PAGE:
byteArray = Request.BinaryRead(byteCount)
Returns a byte array containing the number of bytes specified by the byteCount argument.
An Array variable of type Byte to receive the specified number of bytes from the method.
An integer specifying the number of bytes to return.
This method provides backward compatibility with classic ASP applications. For new development, using other means (such as the Files collection, etc.) is preferable to achieve the results that this method was used for.
stringvar = Request.MapPath(virtualPath) stringvar = Request.MapPath(virtualPath, _ baseVirtualDirectory, allowCrossMapping)
The MapPath method, which the Server object exposed in classic ASP, allows you to retrieve a physical path on the server for a provided virtual path. In ASP.NET, this method is overloaded, meaning that it can be called with two different sets of arguments, as shown in the previous code. The first style, which is the same as in classic ASP, simply passes in a String containing the virtual path to be mapped. The second adds the baseVirtualDirectory argument, which specifies a base from which to resolve relative paths, and the allowCrossMapping argument, which allows you to map virtual paths that belong to other applications.
A String variable to receive the mapped physical path.
A String argument containing the virtual path to map.
A String argument containing a base path to be used for resolving relative paths.
A Boolean argument specifying whether paths can be mapped across applications.
The example maps the path of the .NET Framework SDK samples' /QuickStart directory and writes the result to the browser:
Sub Page_Load( ) Dim VirPath, PhysPath, BasePath As String Dim BoolCross As Boolean = True VirPath = "/QuickStart" BasePath = "" Message.Text = Request.MapPath(VirPath, BasePath, BoolCross) End Sub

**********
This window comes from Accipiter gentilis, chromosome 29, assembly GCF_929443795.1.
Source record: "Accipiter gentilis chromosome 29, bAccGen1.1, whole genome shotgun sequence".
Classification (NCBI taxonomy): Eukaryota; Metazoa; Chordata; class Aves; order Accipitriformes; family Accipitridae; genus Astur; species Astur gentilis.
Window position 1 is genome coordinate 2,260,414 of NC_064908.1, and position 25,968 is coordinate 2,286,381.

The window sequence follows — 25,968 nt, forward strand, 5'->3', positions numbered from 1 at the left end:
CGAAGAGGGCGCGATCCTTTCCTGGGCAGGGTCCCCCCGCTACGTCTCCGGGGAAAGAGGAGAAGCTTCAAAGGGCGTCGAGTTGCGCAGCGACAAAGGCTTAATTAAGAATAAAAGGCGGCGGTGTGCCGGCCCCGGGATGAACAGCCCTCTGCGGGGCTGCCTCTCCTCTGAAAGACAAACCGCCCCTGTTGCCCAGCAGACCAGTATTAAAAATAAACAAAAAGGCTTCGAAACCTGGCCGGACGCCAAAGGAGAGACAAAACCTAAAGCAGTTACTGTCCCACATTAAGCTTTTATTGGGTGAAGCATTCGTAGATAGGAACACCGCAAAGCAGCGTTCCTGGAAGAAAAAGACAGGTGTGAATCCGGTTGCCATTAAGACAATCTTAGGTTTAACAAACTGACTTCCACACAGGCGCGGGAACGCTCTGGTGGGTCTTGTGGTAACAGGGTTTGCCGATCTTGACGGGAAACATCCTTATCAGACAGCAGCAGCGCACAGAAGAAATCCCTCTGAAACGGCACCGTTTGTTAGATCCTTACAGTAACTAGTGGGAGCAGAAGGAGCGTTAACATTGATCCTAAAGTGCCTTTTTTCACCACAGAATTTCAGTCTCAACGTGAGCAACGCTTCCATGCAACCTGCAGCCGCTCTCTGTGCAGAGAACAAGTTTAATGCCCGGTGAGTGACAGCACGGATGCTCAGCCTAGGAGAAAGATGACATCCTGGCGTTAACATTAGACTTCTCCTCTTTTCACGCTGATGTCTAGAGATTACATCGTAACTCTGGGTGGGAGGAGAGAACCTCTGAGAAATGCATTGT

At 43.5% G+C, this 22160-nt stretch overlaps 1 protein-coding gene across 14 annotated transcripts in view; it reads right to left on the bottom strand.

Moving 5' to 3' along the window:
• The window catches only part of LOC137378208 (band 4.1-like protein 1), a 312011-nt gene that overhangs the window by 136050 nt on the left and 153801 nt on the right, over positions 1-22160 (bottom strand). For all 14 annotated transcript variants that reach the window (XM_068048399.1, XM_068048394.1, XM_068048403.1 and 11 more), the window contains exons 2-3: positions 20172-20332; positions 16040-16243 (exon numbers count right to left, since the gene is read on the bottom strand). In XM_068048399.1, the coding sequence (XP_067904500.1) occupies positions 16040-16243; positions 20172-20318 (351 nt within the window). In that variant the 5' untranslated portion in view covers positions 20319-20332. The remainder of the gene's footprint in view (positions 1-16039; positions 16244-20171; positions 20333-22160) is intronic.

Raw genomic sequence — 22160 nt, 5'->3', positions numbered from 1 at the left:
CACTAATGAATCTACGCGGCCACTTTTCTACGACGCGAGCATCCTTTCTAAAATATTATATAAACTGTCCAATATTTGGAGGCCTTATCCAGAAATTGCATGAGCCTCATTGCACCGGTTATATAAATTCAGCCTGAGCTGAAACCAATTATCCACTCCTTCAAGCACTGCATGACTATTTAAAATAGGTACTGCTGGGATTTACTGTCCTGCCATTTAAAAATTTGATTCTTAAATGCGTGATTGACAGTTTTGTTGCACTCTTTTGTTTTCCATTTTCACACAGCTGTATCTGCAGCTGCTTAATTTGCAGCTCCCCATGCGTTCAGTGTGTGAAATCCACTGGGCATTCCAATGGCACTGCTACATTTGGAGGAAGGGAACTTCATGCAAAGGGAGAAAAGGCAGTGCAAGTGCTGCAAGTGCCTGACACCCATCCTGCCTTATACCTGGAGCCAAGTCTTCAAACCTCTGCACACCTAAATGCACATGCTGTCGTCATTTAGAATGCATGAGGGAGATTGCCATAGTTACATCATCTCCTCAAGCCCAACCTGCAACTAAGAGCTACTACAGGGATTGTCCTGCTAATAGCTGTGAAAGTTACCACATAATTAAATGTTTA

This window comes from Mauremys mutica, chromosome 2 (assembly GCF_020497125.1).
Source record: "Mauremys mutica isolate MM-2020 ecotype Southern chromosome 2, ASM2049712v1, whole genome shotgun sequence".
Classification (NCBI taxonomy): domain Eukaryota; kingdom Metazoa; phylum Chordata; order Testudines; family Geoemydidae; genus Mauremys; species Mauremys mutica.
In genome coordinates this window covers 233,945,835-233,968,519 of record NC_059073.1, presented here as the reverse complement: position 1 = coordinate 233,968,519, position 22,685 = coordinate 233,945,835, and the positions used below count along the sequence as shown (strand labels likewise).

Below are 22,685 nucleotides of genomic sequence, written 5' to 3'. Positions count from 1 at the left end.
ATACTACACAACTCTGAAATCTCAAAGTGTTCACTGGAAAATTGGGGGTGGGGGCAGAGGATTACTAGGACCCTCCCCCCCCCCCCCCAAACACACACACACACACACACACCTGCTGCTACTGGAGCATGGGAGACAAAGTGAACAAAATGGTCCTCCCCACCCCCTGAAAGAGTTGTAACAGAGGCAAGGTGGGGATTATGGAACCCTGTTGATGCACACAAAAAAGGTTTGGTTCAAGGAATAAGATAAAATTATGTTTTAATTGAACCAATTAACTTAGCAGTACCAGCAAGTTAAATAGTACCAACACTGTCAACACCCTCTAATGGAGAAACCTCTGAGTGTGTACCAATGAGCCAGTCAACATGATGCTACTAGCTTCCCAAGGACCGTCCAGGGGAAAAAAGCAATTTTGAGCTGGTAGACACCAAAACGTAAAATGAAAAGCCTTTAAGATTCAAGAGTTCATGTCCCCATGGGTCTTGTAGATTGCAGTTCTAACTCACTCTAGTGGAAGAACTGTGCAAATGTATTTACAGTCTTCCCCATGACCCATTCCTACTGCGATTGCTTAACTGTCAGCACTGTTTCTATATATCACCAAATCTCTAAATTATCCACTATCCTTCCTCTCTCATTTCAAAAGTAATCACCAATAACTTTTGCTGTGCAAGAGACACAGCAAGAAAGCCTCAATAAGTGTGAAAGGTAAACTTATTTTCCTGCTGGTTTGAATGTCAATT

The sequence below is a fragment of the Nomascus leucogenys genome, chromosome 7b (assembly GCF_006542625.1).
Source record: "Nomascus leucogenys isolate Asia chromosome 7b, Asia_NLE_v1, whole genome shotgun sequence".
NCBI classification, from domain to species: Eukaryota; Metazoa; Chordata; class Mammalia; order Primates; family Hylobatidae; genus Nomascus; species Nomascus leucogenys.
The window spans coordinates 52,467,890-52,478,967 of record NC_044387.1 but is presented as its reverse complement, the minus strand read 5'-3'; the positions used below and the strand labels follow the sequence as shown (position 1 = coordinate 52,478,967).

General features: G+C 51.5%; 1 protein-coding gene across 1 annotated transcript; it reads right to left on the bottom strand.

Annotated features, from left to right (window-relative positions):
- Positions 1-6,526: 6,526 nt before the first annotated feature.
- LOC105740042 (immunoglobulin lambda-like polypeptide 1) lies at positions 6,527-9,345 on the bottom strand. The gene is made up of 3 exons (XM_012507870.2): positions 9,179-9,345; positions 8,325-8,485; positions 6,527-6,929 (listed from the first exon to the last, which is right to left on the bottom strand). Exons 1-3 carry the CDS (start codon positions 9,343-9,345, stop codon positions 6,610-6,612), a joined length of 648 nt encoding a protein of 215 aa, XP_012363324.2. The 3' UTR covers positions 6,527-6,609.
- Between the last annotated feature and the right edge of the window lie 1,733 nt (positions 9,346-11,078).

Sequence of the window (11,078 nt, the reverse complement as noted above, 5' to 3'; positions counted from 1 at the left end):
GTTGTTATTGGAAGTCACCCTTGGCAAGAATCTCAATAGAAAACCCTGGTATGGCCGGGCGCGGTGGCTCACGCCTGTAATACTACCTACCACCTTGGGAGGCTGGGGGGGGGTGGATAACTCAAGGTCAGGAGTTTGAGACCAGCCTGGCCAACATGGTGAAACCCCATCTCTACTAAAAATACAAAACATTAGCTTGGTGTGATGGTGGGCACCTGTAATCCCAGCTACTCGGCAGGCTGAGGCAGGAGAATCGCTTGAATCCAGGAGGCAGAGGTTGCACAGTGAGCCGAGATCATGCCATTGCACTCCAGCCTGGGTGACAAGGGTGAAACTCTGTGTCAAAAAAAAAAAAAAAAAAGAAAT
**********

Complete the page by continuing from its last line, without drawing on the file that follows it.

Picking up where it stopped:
In the previous example, if we had set the BoolCross variable to False and called the example code from outside the QuickStart application, an HttpException would be thrown, since this argument must be set to True to map paths across applications.
Saves the current HTTP request to disk, using the filename argument as the path and filename under which to save the request.
A String argument containing the path and filename under which the request should be saved.
A Boolean argument indicating whether to save the HTTP header information as part of the request. Note that unless this is a POST request (or other request type with a request body), no information is saved if this argument is set to False.
The example writes the HTTP request headers to the browser (for comparison purposes) and then saves the current request both with and without header information:
Sub Page_Load( ) Message.Text = Request.Headers ' Save HTTP Request and Headers to a file Request.SaveAs((Request.PhysicalApplicationPath & _ "HTTPRequest.txt"), True) ' Save HTTP Request to a file Request.SaveAs((Request.PhysicalApplicationPath & _ "HTTPRequest_NoHeaders.txt"), False) End Sub
This method can be very useful when debugging because it allows you to look at all the information sent in a given request (which is particularly useful in POST requests).